Some say volatility, rather than debt, is the best way to think about risk as an investor, but Warren Buffett said “volatility is far from synonymous with risk.” When we think of a company’s risk, we always like to look at its use of debt, because over-indebtedness can lead to ruin. We can see that Bharat Rasayan Limited (NSE: BHARATRAS) uses debt in its business. But the real question is whether this debt makes the business risky.
When is debt dangerous?
Debt and other liabilities become risky for a business when it cannot easily meet those obligations, either with free cash flow or by raising capital at an attractive price. An integral part of capitalism is the process of “creative destruction” where bankrupt companies are mercilessly liquidated by their bankers. However, a more common (but still costly) situation is when a company has to dilute shareholders at a cheap share price just to keep debt under control. Of course, the advantage of debt is that it often represents cheap capital, especially when it replaces dilution in a business with the ability to reinvest at high rates of return. When we think about a company’s use of debt, we first look at cash and debt together.
See our latest analysis for Bharat Rasayan
How many debts does Bharat Rasayan carry?
As you can see below, at the end of March 2022, Bharat Rasayan had a debt of ₹1.74 billion, up from ₹584.5 million a year ago. Click on the image for more details. However, since he has a cash reserve of ₹62.8 million, his net debt is lower at around ₹1.67 billion.
A look at the responsibilities of Bharat Rasayan
The latest balance sheet data shows that Bharat Rasayan had liabilities of ₹3.09 billion due within a year, and liabilities of ₹111.4 million falling due thereafter. On the other hand, it had a cash position of ₹62.8 million and ₹4.68 billion in receivables due within a year. It can therefore boast of having ₹1.54 billion in liquid assets more than total Passives.
This surplus suggests that Bharat Rasayan has a conservative balance sheet, and could probably eliminate its debt without too much difficulty.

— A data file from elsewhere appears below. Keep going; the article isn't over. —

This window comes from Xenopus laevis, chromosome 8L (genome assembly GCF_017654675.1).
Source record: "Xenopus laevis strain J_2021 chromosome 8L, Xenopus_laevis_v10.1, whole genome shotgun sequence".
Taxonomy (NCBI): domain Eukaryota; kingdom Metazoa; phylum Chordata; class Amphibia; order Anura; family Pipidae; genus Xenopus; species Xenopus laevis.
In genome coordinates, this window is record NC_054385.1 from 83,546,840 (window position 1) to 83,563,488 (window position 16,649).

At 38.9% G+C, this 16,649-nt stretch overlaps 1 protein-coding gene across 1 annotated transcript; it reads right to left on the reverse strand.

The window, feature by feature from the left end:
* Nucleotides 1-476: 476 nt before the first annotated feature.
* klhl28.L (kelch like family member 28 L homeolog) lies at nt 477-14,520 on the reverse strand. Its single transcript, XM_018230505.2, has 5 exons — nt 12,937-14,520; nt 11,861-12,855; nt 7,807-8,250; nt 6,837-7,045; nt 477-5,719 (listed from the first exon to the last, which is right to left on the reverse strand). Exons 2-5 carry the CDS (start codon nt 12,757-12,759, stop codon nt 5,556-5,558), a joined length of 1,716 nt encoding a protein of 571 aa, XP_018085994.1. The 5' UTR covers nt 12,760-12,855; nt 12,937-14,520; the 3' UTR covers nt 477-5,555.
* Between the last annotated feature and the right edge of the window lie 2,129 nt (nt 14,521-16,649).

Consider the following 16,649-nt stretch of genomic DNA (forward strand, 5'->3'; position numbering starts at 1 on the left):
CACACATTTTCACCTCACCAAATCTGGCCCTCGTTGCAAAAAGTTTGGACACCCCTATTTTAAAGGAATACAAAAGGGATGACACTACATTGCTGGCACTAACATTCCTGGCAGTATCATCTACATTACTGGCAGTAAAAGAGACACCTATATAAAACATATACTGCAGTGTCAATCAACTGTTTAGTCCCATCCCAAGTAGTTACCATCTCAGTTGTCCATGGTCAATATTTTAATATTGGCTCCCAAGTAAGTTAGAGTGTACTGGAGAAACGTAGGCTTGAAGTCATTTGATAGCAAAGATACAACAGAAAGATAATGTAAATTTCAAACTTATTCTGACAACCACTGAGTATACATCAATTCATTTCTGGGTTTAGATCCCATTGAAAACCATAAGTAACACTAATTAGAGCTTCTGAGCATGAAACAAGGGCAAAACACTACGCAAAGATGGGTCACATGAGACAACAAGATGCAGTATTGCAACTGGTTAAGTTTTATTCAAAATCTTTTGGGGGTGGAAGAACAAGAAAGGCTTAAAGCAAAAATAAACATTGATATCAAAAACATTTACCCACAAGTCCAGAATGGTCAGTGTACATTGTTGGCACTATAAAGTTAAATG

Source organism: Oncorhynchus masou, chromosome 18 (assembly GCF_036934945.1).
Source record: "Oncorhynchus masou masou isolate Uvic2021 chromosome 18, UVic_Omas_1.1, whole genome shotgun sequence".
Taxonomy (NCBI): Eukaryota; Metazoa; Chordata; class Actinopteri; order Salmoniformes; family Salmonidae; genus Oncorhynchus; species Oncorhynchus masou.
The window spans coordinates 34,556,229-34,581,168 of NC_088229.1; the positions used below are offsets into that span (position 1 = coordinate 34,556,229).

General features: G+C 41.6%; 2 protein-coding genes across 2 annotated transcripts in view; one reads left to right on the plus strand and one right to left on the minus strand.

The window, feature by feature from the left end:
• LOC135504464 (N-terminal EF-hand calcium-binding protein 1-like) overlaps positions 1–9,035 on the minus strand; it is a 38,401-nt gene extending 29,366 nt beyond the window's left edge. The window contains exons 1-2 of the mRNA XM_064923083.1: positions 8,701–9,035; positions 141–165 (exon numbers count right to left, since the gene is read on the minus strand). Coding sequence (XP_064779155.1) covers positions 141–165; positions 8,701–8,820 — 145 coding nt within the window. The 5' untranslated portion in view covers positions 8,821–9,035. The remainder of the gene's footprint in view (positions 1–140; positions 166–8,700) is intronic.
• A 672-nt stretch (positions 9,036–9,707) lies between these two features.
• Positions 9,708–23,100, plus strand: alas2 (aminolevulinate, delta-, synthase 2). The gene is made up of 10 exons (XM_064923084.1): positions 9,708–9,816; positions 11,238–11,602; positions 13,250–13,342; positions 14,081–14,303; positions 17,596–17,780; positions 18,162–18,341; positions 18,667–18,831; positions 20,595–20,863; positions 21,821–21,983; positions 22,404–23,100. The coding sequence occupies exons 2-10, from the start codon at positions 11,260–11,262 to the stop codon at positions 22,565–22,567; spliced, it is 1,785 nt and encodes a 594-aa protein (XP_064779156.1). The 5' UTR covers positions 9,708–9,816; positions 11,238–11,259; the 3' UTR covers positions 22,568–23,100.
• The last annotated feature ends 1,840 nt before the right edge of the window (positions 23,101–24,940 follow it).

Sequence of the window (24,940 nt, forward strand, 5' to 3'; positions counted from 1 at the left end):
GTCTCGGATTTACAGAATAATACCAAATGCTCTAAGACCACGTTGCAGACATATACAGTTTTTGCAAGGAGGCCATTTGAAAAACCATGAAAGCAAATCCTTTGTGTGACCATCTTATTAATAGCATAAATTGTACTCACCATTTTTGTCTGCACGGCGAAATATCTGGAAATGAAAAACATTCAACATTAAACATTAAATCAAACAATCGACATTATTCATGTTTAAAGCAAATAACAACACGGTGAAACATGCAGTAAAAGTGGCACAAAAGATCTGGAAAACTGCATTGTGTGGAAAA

We use two main ratios to inform us about debt to earnings levels. The first is net debt divided by earnings before interest, taxes, depreciation and amortization (EBITDA), while the second is how often its earnings before interest and taxes (EBIT) covers its interest expense (or its interests, for short). Thus, we consider debt to earnings with and without depreciation and amortization charges.
Bharat Rasayan’s net debt is only 0.66 times its EBITDA. And its EBIT covers its interest charges 33.8 times. So we’re pretty relaxed about his super conservative use of debt. The good news is that Bharat Rasayan increased its EBIT by 6.8% year-over-year, which should ease any worries about its debt repayment. The balance sheet is clearly the area to focus on when analyzing debt. But it is Bharat Rasayan’s earnings that will influence the balance sheet going forward. So, if you want to know more about its earnings, it might be worth checking out this graph of its long-term trend.
Finally, a business needs free cash flow to pay off its debts; book profits are not enough. We therefore always check how much of this EBIT is converted into free cash flow. Over the past three years, Bharat Rasayan’s free cash flow has been 34% of its EBIT, less than we expected. This low cash conversion makes debt management more difficult.
Our point of view
Fortunately, Bharat Rasayan’s impressive interest coverage means he has the upper hand on his debt. But truth be told, we think his conversion of EBIT to free cash flow somewhat undermines that impression. Given all this data, it seems to us that Bharat Rasayan is taking a pretty sensible approach to debt. This means they take on a bit more risk, hoping to increase shareholder returns. The balance sheet is clearly the area to focus on when analyzing debt. But at the end of the day, every business can contain risks that exist outside of the balance sheet. For example, Bharat Rasayan has 3 warning signs (and 1 that can’t be ignored) that we think you should know about.
If you are interested in investing in businesses that can generate profits without the burden of debt, then check out this free list of growing companies that have net cash on the balance sheet.
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This Simply Wall St article is general in nature. We provide commentary based on historical data and analyst forecasts only using unbiased methodology and our articles are not intended to be financial advice. It is not a recommendation to buy or sell stocks and does not take into account your objectives or financial situation. Our goal is to bring you targeted long-term analysis based on fundamental data. Note that our analysis may not take into account the latest announcements from price-sensitive companies or qualitative materials. Simply Wall St has no position in the stocks mentioned.